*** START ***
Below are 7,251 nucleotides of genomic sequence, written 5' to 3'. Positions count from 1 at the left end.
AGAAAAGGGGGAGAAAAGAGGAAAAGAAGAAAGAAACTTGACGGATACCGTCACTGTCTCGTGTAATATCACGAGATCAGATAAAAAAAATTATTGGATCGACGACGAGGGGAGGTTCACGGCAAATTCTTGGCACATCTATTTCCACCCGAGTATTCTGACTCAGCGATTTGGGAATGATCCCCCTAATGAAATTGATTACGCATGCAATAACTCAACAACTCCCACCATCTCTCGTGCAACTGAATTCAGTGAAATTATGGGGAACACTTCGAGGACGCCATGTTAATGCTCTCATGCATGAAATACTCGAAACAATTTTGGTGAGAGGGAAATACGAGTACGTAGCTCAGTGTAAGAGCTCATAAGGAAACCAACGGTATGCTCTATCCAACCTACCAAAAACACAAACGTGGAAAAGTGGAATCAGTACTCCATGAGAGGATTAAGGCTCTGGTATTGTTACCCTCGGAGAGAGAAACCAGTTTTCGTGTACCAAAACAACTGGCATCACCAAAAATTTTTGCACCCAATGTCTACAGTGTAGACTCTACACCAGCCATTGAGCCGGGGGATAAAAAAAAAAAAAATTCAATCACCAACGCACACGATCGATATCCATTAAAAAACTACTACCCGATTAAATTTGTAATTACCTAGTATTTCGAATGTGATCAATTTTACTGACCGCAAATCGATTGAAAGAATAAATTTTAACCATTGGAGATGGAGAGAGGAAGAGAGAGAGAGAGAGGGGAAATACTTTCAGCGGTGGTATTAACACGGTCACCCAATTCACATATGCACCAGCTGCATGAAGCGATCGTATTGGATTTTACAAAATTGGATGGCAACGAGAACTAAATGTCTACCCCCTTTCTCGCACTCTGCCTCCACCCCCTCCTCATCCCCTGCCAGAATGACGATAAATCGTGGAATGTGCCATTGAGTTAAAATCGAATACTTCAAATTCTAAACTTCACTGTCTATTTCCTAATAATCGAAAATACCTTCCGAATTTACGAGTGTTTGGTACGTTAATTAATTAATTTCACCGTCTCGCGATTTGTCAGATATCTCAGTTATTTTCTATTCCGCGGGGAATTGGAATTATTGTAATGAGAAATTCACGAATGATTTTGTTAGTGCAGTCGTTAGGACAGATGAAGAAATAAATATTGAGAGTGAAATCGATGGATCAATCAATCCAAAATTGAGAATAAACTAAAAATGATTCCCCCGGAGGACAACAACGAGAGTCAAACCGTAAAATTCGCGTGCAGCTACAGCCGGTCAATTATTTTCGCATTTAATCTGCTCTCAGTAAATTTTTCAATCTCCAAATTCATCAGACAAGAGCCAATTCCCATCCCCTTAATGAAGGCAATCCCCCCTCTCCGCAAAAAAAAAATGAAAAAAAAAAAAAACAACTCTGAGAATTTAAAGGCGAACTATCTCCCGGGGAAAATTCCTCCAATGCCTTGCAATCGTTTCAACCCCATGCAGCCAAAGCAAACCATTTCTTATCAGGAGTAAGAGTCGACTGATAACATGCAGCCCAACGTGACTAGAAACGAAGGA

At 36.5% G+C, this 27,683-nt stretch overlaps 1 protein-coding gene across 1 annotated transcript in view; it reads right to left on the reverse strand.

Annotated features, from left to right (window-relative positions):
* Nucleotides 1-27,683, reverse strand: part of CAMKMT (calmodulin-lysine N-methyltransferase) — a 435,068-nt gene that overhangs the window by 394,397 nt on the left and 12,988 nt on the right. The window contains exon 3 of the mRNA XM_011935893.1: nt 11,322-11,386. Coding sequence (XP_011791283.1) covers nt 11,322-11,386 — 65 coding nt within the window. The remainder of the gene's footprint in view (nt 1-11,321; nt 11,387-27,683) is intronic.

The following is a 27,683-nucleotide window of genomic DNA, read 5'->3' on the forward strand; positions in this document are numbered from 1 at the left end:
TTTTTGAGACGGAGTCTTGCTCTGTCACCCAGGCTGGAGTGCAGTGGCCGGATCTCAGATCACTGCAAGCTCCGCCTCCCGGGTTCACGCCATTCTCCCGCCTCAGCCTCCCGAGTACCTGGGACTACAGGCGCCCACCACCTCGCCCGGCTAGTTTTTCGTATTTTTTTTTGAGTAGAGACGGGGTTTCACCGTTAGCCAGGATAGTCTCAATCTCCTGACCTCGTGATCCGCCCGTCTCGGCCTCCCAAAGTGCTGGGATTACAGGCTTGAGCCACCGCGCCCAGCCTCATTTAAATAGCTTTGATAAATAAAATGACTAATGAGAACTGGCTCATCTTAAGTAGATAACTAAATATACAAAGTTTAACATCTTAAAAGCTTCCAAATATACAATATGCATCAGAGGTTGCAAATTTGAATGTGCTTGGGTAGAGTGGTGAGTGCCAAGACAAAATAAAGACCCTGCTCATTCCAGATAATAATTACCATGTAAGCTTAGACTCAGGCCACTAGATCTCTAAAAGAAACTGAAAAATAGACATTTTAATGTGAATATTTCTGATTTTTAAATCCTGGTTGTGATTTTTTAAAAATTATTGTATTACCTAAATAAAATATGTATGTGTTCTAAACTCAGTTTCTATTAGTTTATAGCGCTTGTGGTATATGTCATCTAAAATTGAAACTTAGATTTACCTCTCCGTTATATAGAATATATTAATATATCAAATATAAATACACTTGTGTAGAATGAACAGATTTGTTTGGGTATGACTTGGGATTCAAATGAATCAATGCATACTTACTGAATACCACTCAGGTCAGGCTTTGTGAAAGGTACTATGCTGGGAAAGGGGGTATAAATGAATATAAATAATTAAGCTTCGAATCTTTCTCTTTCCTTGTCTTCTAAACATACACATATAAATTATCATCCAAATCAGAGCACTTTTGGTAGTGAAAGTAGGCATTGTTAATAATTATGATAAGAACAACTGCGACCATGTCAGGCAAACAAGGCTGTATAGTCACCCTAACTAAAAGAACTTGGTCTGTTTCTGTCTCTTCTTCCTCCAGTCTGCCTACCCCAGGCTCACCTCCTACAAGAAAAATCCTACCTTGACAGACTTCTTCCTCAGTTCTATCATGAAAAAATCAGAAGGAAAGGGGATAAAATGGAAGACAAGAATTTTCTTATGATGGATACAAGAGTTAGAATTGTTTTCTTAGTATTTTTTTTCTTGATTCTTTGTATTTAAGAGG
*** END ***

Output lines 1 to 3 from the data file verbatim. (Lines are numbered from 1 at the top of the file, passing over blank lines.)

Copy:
Below are 7,251 nucleotides of genomic sequence, written 5' to 3'. Positions count from 1 at the left end.
AGAAAAGGGGGAGAAAAGAGGAAAAGAAGAAAGAAACTTGACGGATACCGTCACTGTCTCGTGTAATATCACGAGATCAGATAAAAAAAATTATTGGATCGACGACGAGGGGAGGTTCACGGCAAATTCTTGGCACATCTATTTCCACCCGAGTATTCTGACTCAGCGATTTGGGAATGATCCCCCTAATGAAATTGATTACGCATGCAATAACTCAACAACTCCCACCATCTCTCGTGCAACTGAATTCAGTGAAATTATGGGGAACACTTCGAGGACGCCATGTTAATGCTCTCATGCATGAAATACTCGAAACAATTTTGGTGAGAGGGAAATACGAGTACGTAGCTCAGTGTAAGAGCTCATAAGGAAACCAACGGTATGCTCTATCCAACCTACCAAAAACACAAACGTGGAAAAGTGGAATCAGTACTCCATGAGAGGATTAAGGCTCTGGTATTGTTACCCTCGGAGAGAGAAACCAGTTTTCGTGTACCAAAACAACTGGCATCACCAAAAATTTTTGCACCCAATGTCTACAGTGTAGACTCTACACCAGCCATTGAGCCGGGGGATAAAAAAAAAAAAAATTCAATCACCAACGCACACGATCGATATCCATTAAAAAACTACTACCCGATTAAATTTGTAATTACCTAGTATTTCGAATGTGATCAATTTTACTGACCGCAAATCGATTGAAAGAATAAATTTTAACCATTGGAGATGGAGAGAGGAAGAGAGAGAGAGAGAGGGGAAATACTTTCAGCGGTGGTATTAACACGGTCACCCAATTCACATATGCACCAGCTGCATGAAGCGATCGTATTGGATTTTACAAAATTGGATGGCAACGAGAACTAAATGTCTACCCCCTTTCTCGCACTCTGCCTCCACCCCCTCCTCATCCCCTGCCAGAATGACGATAAATCGTGGAATGTGCCATTGAGTTAAAATCGAATACTTCAAATTCTAAACTTCACTGTCTATTTCCTAATAATCGAAAATACCTTCCGAATTTACGAGTGTTTGGTACGTTAATTAATTAATTTCACCGTCTCGCGATTTGTCAGATATCTCAGTTATTTTCTATTCCGCGGGGAATTGGAATTATTGTAATGAGAAATTCACGAATGATTTTGTTAGTGCAGTCGTTAGGACAGATGAAGAAATAAATATTGAGAGTGAAATCGATGGATCAATCAATCCAAAATTGAGAATAAACTAAAAATGATTCCCCCGGAGGACAACAACGAGAGTCAAACCGTAAAATTCGCGTGCAGCTACAGCCGGTCAATTATTTTCGCATTTAATCTGCTCTCAGTAAATTTTTCAATCTCCAAATTCATCAGACAAGAGCCAATTCCCATCCCCTTAATGAAGGCAATCCCCCCTCTCCGCAAAAAAAAAATGAAAAAAAAAAAAAACAACTCTGAGAATTTAAAGGCGAACTATCTCCCGGGGAAAATTCCTCCAATGCCTTGCAATCGTTTCAACCCCATGCAGCCAAAGCAAACCATTTCTTATCAGGAGTAAGAGTCGACTGATAACATGCAGCCCAACGTGACTAGAAACGAAGGA

At 36.5% G+C, this 27,683-nt stretch overlaps 1 protein-coding gene across 1 annotated transcript in view; it reads right to left on the reverse strand.